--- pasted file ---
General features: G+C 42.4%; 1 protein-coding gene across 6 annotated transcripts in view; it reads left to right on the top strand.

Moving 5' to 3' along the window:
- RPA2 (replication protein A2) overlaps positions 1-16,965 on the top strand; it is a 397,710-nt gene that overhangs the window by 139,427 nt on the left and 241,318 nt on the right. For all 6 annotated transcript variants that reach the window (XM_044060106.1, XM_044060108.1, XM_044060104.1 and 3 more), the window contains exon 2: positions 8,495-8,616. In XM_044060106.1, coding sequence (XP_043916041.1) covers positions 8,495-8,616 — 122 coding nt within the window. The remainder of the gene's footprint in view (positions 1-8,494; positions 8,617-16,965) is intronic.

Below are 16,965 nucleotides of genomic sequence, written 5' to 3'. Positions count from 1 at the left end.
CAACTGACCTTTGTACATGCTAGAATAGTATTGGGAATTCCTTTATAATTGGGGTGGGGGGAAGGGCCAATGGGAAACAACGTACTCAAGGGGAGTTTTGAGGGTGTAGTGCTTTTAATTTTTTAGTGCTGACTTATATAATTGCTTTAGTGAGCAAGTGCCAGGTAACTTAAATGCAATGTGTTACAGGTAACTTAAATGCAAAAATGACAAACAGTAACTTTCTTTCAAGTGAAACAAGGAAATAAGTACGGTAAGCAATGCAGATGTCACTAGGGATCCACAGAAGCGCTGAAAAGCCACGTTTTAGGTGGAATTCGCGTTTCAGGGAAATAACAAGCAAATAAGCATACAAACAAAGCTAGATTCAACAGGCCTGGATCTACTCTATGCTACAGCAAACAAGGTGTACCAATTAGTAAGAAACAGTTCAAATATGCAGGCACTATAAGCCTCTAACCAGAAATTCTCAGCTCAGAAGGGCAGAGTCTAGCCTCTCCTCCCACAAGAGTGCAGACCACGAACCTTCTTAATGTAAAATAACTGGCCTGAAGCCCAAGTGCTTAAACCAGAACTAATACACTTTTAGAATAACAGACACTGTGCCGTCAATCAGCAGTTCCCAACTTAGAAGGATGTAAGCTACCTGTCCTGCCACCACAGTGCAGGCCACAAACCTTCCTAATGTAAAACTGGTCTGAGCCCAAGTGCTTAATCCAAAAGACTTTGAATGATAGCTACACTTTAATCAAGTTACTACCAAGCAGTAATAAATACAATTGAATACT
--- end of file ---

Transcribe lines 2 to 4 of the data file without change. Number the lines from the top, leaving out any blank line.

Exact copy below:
Moving 5' to 3' along the window:
- RPA2 (replication protein A2) overlaps positions 1-16,965 on the top strand; it is a 397,710-nt gene that overhangs the window by 139,427 nt on the left and 241,318 nt on the right. For all 6 annotated transcript variants that reach the window (XM_044060106.1, XM_044060108.1, XM_044060104.1 and 3 more), the window contains exon 2: positions 8,495-8,616. In XM_044060106.1, coding sequence (XP_043916041.1) covers positions 8,495-8,616 — 122 coding nt within the window. The remainder of the gene's footprint in view (positions 1-8,494; positions 8,617-16,965) is intronic.

Below are 16,965 nucleotides of genomic sequence, written 5' to 3'. Positions count from 1 at the left end.